The Department of Natural Resources, U.S. Coast Guard, Washington State Labor & Industries and Pierce County all descended on the historic facility in April after building and safety code violations, numerous boat sinkings and years of complaints by neighbors.
Unresolved electrical code violations prompted the Washington State Labor and Industries Electrical Inspection Division to shut off electricity to Lakebay Marina April 11, leaving moorage and upland tenants without power. The disruption triggered a chain reaction from multiple agencies that threatens the continued operation of the marina.
L&I issued notices of non-compliance for hazardous conditions January 7, 2019 to marina owner Mark Scott, and reposted April 1, 2019, citing 44 known safety violations.
“The move to cut off power was neither sudden nor without warning,” wrote Ty Booth, senior planner for Pierce County Planning and Land Use in an April 11 email provided to KP News. “The owner was given ample time to address problems but did nothing.”
Pierce County Building officials inspected the marina, along with Code Enforcement and Health Department officials, and placed a “Restricted Use” placard at the entrance April 16 that reads “Unsafe to Occupy Do Not Enter,” citing a lack of power, water and sewage disposal. Access to the premises will require county permission that will only be granted for the removal of belongings when authorized by a permit to begin repairs.
An estimated 10 to 15 people reside on property owned by Scott, according to tenants. That number has suddenly dropped as some moorage tenants have left, such as a man with critical medical needs who has moved to a motel, according to fellow liveaboard Lucas Jackson. Since 2018, Scott has attempted to evict several other residents.
The Washington State Department of Natural Resources, which leases the aquatic lands under the marina to Scott, also weighed in.
“As the agency responsible for 2.6 million acres of aquatic lands and with the continued decline of forage fish, salmon and our local killer whales, I believe this situation required swift and decisive action.”
“As of April 15, 2019, DNR has placed the owner of the facility in default of his aquatic lands lease. The owner of the marina will be given 30 days to correct the serious issues that currently exist. Should the owner be unable to correct these items identified in the default letter in that period, his lease will be terminated,” according to an email from the Commissioner of Public Lands Hilary Franz, who directs the Washington State Department of Natural Resources.
“DNR will continue to act in partnership with other state and local entities to abate the impacts,” Franz wrote. “As the agency responsible for 2.6 million acres of aquatic lands and with the continued decline of forage fish, salmon and our local killer whales, I believe this situation required swift and decisive action.”
In the April 15 Notice of Default, obtained by KP News, the agency advises Scott he must correct all deficiencies cited by L&I and have power restored to the marina. “DNR is deeply concerned that you have been aware of, and have failed to address, these egregious unsafe conditions for at least three months.” Scott must also satisfy each of six additional defaults cited in their notice.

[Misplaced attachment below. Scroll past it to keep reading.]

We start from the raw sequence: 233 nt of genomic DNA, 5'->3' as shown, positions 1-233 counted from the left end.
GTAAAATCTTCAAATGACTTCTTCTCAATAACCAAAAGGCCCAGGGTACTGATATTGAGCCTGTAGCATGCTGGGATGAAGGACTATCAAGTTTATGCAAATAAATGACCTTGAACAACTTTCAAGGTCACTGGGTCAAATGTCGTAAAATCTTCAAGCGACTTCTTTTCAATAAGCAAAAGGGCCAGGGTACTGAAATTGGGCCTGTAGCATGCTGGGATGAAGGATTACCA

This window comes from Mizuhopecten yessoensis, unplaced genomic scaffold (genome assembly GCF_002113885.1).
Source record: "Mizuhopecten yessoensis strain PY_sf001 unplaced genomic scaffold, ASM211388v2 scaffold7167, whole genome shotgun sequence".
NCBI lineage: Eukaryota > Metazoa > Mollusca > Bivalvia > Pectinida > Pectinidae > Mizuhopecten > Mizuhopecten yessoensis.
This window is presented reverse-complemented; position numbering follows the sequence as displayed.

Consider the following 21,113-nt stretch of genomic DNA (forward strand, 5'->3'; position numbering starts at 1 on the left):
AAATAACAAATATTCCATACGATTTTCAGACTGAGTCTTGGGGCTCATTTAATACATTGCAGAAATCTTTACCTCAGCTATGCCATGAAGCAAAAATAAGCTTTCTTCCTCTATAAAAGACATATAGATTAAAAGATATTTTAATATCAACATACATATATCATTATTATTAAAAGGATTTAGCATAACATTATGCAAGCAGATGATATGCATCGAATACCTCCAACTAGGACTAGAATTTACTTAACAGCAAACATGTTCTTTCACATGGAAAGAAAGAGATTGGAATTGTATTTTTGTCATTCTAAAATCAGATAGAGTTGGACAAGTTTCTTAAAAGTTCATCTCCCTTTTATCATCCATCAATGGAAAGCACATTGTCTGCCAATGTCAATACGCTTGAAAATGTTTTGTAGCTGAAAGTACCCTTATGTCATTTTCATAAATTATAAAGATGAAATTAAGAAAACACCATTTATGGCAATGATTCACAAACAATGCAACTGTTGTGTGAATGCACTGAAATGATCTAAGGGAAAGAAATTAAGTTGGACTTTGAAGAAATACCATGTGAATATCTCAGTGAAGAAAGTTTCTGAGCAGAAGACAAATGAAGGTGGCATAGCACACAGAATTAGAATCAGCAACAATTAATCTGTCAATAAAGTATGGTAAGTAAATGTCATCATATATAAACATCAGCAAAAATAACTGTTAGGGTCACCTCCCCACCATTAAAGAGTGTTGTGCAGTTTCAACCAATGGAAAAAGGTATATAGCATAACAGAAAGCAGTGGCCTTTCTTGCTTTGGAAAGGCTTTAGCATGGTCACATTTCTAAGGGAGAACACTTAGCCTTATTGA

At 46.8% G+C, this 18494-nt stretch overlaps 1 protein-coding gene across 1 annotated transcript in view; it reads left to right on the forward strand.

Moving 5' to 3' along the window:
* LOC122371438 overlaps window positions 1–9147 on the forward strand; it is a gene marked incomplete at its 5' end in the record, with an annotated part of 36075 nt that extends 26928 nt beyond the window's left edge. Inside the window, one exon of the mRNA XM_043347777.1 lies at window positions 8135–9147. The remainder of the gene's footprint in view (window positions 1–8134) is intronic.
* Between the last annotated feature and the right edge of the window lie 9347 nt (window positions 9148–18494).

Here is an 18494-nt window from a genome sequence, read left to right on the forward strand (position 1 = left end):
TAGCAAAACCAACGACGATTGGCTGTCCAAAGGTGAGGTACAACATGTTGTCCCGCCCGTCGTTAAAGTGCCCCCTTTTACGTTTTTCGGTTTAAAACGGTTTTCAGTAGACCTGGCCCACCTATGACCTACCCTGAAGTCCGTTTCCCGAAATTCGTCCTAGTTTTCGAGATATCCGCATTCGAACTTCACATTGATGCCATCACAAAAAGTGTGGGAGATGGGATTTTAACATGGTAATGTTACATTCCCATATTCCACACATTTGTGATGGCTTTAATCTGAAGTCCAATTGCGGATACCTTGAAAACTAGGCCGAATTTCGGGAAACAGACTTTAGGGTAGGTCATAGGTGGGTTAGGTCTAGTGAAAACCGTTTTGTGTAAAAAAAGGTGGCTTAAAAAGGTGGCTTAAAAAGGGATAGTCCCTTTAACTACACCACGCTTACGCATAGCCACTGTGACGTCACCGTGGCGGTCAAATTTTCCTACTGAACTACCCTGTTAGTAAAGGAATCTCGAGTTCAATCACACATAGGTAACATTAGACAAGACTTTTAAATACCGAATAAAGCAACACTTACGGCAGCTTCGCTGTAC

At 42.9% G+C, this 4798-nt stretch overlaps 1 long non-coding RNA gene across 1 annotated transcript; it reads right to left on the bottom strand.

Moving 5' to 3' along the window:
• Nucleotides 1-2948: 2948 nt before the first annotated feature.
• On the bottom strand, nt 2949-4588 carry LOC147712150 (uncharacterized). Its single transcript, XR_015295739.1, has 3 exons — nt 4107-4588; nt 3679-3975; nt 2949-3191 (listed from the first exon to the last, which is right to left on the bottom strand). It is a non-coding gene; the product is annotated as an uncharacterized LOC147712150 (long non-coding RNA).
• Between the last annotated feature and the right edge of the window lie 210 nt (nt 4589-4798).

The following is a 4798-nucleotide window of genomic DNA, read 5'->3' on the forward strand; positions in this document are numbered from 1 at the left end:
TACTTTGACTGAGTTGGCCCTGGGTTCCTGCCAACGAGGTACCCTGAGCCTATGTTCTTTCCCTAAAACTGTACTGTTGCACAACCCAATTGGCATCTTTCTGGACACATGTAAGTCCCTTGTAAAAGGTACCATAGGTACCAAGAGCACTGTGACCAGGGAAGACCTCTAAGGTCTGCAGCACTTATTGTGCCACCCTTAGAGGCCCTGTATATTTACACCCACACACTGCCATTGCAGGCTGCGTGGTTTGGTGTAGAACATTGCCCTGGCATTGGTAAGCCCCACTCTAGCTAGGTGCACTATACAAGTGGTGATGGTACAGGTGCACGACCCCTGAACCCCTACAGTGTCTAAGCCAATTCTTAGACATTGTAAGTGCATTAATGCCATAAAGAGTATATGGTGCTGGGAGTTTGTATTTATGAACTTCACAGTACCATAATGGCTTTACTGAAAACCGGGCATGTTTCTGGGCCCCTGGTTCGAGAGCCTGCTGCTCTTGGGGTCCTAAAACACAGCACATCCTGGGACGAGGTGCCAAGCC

Scott responded to a request for comment in an email to KP News, stating “I’m currently working with L&I and DNR to resolve the problems.”
U.S. Coast Guard members boarded every vessel moored at Lakebay Marina April 17 to deliver or post a Notice of Federal Interest, informing vessel owners they have been identified as a potential responsible party for a pollution incident involving the potential or actual discharge of oil, and release of hazardous substances or materials that have occurred or may occur there. If ordered to comply, failure to remedy could result in civil penalties of up to $50,000 per day and punitive damages.
“Let me tell you, this is a scary piece of paper,” Jackson said. “The Coast Guard has the right to board any vessel on the water; they mean business.”
Jackson has been living on his wooden boat with his girlfriend and son at the marina since August 2018. He contends that residents at the marina are “good people with jobs—boat owners, not transients.”
He and his girlfriend have stable jobs in Key Center and Glen Cove. “It’s so hard to find a rental house,” he said. “We’ve really liked living close to our work and being part of the community.”
After word of the power shut-off made the rounds, people in the community including marina neighbors responded kindly, according to Jackson. “We also have a tight group living down here and people are looking out for each other and being helpful,” he said.
For the time being, gas-powered generators run through the night. Not everyone in the neighborhood appreciates the continued trouble.
“We are living among all this natural beauty, but there is this one guy who refuses to play by the rules, demonstrates an extreme lack of consideration for the fragile marine environment or the neighboring homeowners, tax-paying citizens who share Mayo Cove,” said a neighbor who spoke to KP News on condition of anonymity. “We’ve been complaining for years, doing everything they tell us to do but nothing seems to stop Mr. Scott.”
See “Code Violations May Bring Criminal Charges for Lakebay Marina Owner,” KP News, April 2019 and “Winter Moorage: Another Sinking at Lakebay Marina,” KP News, March 2019.
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